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O'Brien: BRAC communities regained 90 percent of lost jobs

  • Published
  • By Gerry J. Gilmore
  • American Forces Press Service
Redevelopment efforts have created more than 115,000 new jobs nationwide in communities affected by the last four Base Realignment and Closure actions, a senior Defense Department official said here.

Those employment gains account for "nearly 90 percent of the civilian jobs that were lost" as the result of BRAC rounds conducted in 1988, 1991, 1993 and 1995, said Patrick O'Brien, director of DOD's office of economic adjustment.

It takes hard work for communities to rebound from BRAC actions, Mr. O'Brien told attendees at the National Association of Installation Developers and Association of Defense Communities annual conference. The office of economic adjustment and other federal agencies, such as the Department of Labor, stand ready to assist redevelopment efforts of BRAC-affected communities, Mr. O’Brien said.

Mr. O'Brien urged state and local community representatives with military bases identified for closure or realignment under the recently released list to "get to know the DOD team" of military and civilian officials who work BRAC issues.

But DOD officials cannot do everything by themselves, Mr. O'Brien said. Myriad other federal agencies and programs offer community planning and redevelopment assistance for BRAC-effected communities, he said.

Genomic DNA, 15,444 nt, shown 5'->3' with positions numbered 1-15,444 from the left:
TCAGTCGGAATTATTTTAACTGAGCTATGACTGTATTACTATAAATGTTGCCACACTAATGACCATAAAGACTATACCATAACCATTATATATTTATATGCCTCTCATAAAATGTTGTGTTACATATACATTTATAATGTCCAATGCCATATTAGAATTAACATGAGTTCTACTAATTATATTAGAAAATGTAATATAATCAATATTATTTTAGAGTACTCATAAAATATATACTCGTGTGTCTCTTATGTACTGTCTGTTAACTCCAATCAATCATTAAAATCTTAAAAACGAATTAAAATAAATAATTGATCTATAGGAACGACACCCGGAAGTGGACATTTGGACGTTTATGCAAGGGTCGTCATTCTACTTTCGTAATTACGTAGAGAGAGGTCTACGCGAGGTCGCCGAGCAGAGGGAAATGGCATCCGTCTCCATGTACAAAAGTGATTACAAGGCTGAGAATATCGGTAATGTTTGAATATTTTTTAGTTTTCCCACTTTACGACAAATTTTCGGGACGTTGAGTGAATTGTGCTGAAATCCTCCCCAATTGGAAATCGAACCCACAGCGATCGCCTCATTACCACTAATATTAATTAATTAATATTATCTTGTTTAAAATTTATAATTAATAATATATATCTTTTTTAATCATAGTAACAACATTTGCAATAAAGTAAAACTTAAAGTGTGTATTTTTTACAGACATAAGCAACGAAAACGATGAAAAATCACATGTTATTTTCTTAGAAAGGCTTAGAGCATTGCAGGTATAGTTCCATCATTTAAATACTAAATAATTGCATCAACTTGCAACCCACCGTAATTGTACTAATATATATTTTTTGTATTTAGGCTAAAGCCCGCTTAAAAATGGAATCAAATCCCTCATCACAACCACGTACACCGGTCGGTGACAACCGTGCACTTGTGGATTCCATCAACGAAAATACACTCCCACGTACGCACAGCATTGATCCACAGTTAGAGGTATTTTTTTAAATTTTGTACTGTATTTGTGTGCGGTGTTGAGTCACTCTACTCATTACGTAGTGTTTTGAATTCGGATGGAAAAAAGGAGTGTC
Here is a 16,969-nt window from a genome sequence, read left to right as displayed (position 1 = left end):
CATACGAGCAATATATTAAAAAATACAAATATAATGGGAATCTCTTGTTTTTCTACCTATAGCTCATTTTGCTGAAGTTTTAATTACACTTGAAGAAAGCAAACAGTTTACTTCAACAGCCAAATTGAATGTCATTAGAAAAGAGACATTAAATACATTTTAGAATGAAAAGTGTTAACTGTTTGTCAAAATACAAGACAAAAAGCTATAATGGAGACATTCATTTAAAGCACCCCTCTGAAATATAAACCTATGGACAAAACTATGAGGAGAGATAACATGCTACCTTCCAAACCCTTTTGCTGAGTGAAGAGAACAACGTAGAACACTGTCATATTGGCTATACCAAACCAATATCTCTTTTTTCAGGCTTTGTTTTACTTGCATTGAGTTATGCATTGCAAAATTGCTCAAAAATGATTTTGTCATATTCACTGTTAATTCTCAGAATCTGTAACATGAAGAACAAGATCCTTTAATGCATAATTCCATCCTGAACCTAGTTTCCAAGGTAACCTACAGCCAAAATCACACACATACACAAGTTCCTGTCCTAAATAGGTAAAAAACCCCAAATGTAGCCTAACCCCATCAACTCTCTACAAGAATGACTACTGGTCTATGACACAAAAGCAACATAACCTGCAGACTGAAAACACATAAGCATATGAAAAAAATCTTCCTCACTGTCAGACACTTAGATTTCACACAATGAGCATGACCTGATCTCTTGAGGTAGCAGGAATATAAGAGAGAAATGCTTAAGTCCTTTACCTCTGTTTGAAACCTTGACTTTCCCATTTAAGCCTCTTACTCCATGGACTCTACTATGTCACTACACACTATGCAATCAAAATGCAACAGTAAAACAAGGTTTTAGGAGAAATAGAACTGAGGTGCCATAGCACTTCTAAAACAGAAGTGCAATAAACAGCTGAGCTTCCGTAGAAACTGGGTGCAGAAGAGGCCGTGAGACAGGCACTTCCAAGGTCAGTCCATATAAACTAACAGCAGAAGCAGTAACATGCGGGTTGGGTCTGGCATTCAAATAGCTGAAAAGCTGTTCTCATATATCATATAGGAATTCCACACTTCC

"Take advantage of those programs; learn what they are," he said.

The key to redevelopment success for communities affected by BRAC actions is early planning and consensus on what types of development will be undertaken on former military property, Mr. O’Brien said. However, he also asked communities to pace themselves, because the BRAC process is long and arduous.

It is not necessary that communities "reinvent the wheel" when considering redevelopment options, Mr. O'Brien said. Many BRAC success stories are available to analyze, he said.

Mr. O'Brien recommended that state and local community leaders obtain a copy of the OEA-produced booklet titled, "Responding to Change: Communities and BRAC." This booklet contains scores of examples of BRAC success stories, including points of contact, he said.

The BRAC 2005 list of proposed base closings and realignments released by Defense Secretary Donald H. Rumsfeld on May 13 requires review by the BRAC commission, the president Congress and Congress, with a final approved listing expected sometime this fall.

Yet, whatever form the final list takes, DOD stands by to assist affected communities, Mr. O’Brien said.

Through nearly two decades of BRAC actions, the office of economic adjustment has an effective history "of being capable and responsible in assisting communities respond to these challenges," Mr. O'Brien said. And as BRAC 2005 nears, DOD will carry on that legacy of assistance to affected communities, he said.

"We want to understand what your needs are; we want to be responsive to those needs," he said.